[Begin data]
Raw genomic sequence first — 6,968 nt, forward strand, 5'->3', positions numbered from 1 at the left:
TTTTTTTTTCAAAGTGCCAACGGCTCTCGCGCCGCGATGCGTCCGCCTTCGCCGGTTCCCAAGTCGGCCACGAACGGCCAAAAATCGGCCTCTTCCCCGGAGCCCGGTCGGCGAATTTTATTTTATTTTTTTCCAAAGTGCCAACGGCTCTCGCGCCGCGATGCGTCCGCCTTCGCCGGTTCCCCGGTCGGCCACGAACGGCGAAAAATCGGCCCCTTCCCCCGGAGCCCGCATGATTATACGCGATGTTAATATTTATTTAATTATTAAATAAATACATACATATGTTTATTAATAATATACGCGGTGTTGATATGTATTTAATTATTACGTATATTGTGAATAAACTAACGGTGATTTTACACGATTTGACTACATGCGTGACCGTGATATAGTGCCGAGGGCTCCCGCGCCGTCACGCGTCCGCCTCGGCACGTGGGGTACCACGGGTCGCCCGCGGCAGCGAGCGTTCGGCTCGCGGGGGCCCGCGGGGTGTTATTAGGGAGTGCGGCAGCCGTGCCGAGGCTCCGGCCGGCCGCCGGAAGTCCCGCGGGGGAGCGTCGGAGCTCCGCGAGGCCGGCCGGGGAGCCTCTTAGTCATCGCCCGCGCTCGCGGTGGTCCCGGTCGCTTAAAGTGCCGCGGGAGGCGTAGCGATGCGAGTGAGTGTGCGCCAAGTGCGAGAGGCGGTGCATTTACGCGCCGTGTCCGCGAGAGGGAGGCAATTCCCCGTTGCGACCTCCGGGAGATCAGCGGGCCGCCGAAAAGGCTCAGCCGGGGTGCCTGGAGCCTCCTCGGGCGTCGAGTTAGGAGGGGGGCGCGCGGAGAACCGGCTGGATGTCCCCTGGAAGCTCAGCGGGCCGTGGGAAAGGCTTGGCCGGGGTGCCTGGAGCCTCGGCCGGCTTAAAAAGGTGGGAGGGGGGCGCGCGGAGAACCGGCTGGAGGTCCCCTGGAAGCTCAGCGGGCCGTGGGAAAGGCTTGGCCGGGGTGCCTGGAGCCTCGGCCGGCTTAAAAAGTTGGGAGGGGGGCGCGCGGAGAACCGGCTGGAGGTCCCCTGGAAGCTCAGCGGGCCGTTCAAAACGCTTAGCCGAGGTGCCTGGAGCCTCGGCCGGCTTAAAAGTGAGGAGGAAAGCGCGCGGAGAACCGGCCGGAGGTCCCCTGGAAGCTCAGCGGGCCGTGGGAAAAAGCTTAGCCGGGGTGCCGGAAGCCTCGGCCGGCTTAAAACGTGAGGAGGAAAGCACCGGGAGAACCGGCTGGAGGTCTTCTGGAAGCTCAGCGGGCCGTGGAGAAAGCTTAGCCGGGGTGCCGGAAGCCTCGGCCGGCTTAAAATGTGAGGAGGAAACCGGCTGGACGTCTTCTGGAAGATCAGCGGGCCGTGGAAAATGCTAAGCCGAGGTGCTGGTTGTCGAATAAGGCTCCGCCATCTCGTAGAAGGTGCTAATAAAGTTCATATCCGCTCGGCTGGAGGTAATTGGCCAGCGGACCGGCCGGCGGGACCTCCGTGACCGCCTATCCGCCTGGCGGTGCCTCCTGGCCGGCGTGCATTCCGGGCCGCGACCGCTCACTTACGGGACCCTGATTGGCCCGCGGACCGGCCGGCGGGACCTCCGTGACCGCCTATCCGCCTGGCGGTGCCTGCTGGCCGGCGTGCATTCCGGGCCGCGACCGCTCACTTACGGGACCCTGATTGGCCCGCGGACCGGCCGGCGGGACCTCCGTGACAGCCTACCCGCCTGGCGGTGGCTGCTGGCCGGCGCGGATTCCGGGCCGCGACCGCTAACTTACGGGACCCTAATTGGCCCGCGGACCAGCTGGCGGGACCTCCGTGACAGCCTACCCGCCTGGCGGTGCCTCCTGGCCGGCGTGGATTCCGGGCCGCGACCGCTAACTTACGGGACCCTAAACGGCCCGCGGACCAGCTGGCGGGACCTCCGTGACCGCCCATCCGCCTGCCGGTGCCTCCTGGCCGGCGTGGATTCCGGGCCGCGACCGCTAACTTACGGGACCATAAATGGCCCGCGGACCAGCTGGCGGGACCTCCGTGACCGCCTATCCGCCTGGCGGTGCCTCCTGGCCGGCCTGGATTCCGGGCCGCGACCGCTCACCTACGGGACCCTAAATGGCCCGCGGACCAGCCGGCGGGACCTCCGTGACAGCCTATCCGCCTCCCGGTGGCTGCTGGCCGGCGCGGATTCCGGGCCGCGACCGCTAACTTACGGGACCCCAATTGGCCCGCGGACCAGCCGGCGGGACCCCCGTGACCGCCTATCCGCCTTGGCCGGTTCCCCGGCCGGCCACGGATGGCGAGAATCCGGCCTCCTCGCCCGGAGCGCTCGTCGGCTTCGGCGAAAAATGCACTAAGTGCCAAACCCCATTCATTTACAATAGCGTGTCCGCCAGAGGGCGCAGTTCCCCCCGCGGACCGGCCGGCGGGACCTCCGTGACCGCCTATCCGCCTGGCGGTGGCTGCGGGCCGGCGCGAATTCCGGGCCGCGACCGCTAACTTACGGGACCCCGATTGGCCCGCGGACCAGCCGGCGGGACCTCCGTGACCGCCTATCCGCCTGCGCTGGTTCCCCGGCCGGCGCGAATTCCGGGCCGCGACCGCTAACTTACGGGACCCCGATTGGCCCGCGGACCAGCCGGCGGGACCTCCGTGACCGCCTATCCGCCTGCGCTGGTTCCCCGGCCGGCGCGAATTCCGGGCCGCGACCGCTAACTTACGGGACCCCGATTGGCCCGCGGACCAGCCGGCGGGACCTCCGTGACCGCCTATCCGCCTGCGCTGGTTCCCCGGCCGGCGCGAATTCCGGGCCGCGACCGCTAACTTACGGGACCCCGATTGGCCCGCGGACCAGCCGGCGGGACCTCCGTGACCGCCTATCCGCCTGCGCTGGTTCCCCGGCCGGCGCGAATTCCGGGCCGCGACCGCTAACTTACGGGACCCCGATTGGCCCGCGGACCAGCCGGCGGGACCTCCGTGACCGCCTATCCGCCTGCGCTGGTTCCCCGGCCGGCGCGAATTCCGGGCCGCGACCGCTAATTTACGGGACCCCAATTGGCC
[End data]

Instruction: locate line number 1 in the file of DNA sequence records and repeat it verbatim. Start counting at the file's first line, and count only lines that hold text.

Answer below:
Raw genomic sequence first — 6,968 nt, forward strand, 5'->3', positions numbered from 1 at the left: